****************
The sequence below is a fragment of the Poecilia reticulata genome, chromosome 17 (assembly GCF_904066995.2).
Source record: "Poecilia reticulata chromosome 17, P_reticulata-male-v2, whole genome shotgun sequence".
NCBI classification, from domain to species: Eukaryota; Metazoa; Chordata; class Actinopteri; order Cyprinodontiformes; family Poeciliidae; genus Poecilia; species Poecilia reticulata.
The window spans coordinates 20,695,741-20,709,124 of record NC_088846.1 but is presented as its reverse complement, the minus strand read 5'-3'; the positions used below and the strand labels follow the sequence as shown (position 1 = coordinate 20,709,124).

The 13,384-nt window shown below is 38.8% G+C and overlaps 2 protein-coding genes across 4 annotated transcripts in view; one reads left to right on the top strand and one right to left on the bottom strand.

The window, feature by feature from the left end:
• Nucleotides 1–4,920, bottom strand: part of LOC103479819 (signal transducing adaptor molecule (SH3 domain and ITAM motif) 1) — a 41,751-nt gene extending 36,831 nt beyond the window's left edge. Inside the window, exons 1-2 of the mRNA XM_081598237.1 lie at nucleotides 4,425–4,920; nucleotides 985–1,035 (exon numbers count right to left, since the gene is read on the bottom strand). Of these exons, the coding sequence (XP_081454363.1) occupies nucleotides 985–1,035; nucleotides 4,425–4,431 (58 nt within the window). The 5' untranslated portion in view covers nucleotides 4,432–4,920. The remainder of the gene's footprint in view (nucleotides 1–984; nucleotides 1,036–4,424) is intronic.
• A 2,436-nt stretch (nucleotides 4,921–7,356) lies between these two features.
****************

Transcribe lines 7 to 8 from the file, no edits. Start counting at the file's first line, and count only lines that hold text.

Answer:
• Nucleotides 1–4,920, bottom strand: part of LOC103479819 (signal transducing adaptor molecule (SH3 domain and ITAM motif) 1) — a 41,751-nt gene extending 36,831 nt beyond the window's left edge. Inside the window, exons 1-2 of the mRNA XM_081598237.1 lie at nucleotides 4,425–4,920; nucleotides 985–1,035 (exon numbers count right to left, since the gene is read on the bottom strand). Of these exons, the coding sequence (XP_081454363.1) occupies nucleotides 985–1,035; nucleotides 4,425–4,431 (58 nt within the window). The 5' untranslated portion in view covers nucleotides 4,432–4,920. The remainder of the gene's footprint in view (nucleotides 1–984; nucleotides 1,036–4,424) is intronic.
• A 2,436-nt stretch (nucleotides 4,921–7,356) lies between these two features.